At this point, the system 10 is ready to deliver fluid through a fluid delivery lumen 44 that is in fluid communication with the interior of the blood vessel 31 being repaired and by delivering the radiopaque solution 34 to the repair site in this way, the operator can, through radiography, observe the internal profile of a blood vessel. The system 10 then generates signals 84, 80, 92 to the motor driver 18, to the first valve 36 and to the third valve 42 respectively so that the valves are opened and so that the syringe unit 20 delivers radiopaque solution 34 through the catheter 30 and into the blood vessel 31. Thereafter, the system 10 generates signals 86, 94, 90 to close the valves and stop the motor driver 18 as well as indicate on the display console 22 and remote controller 28 that the delivery cycle has been performed and has been completed.

In order to expand and deflate the inflatable member 40, the system 10 extracts fluid from the radiopaque solution reservoir 24 and delivers it to the inflatable member 40, all the while sensing system pressure by way of a pressure transducer 64. As with fluid delivery to the blood vessel, whether or not the system is performing automatically or semi-automatically, the signals communicated within the system are the same.

It may be desirable to first prep a catheter 30, prior to use in repairing a blood vessel 31. To do so, the system 10 generates signals 80, 106, 84 so that the first valve 36 and the second valve 37 are opened and so that the motor driver 18 causes the plunger 68 within the syringe unit 20 to withdraw all air within the catheter 30 so as to create a vacuum within the catheter 30. The system then send signals 86, 106, 90 to close valves and cease operation of the motor driver 18. Thereafter, signals 80, 100, 84 are generated to open the first and fifth valves 36, 48 and to cause the motor driver 18 to force the extracted air from the syringe unit 20 and out of the fifth valve 48. Next, signals 86, 102, 90 are transmitted so that the valves are closed and the operation of the motor driver 18 is ceased.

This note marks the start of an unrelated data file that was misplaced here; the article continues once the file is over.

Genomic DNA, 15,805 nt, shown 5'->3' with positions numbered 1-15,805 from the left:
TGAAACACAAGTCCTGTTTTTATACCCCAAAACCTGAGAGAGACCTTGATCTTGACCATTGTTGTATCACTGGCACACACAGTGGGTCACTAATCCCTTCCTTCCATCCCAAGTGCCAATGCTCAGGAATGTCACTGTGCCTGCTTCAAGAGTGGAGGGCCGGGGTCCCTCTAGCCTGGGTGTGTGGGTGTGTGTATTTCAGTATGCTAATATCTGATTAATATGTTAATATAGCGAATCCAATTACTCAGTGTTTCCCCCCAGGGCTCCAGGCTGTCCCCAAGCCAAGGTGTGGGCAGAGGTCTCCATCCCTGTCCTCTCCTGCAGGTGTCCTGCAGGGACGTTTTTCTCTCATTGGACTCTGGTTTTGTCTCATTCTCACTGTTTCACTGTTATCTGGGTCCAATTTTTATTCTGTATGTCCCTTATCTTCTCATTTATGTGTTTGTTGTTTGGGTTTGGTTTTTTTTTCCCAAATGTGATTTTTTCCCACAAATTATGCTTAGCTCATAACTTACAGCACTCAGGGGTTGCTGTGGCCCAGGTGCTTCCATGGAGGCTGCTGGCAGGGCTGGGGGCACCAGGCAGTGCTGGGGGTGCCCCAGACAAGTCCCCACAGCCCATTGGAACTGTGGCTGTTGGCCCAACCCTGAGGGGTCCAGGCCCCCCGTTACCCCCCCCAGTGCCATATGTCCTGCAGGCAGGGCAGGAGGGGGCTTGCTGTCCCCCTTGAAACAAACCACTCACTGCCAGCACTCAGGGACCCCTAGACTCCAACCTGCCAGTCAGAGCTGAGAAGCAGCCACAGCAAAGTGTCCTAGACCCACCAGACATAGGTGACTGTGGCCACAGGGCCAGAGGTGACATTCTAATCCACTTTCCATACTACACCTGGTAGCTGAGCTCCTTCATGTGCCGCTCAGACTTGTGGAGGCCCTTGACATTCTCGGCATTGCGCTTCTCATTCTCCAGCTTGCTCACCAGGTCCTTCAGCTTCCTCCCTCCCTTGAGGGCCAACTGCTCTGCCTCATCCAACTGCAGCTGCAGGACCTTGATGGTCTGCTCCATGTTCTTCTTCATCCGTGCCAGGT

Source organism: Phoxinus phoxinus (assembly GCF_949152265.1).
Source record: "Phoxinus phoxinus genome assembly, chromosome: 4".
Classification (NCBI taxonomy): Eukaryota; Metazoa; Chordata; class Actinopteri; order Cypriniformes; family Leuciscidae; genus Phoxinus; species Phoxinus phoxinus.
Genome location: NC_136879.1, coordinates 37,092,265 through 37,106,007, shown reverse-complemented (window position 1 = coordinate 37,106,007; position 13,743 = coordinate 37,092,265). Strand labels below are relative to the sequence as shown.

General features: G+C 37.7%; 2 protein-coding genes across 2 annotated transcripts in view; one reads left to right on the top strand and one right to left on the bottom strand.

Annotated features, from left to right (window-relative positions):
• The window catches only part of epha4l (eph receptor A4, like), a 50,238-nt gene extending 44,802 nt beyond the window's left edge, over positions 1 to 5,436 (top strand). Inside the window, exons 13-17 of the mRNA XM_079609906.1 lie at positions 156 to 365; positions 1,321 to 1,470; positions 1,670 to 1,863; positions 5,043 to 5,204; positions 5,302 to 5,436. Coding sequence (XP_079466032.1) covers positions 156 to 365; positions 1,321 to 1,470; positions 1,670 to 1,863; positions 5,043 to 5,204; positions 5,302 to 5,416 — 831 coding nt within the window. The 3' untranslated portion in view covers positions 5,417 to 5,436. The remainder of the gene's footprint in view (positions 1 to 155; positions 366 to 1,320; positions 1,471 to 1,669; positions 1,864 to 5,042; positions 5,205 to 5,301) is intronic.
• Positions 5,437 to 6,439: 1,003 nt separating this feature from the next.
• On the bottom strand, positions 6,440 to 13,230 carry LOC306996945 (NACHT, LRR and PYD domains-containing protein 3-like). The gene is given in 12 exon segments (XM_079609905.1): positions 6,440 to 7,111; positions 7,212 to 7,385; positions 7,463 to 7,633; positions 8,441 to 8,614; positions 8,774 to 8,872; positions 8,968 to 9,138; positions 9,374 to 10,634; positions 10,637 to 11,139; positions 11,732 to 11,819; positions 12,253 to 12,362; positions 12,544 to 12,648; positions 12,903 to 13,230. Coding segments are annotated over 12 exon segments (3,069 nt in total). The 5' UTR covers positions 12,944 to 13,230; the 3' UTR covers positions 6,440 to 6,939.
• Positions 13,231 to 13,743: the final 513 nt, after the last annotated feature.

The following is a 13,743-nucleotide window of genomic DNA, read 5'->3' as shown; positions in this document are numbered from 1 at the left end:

Subsequent to creating a vacuum within the catheter 30, signals 82, 106, 88, 108 are transmitted to open the second and fourth valves 37, 46 so that the vacuum within the catheter 30 draws radiopaque solution 34 into the catheter 30 and to then close the valves. Thereafter, additional signals 80, 82, 85 are generated so that the first and fourth valves 36, 46 are opened and so that the motor driver 18 is actuated and causes the syringe unit 20 to withdraw radiopaque fluid from the reservoir 24 and into the syringe unit 20. Next, the system 10 sends signals 86, 88, 90 to close the valves and stop the motor driver as well as receives signals 85, 90 from the motor driver 18 regarding the number of revolutions completed by the motor 70 and from the pressure transducer 64 regarding system pressure. The signals 85, 98 received from the motor driver 18 and the pressure transducer 64 are in turn continuously interpreted and translated into volumetric values and atmospheres respectively and are stored within the microprocessor 26.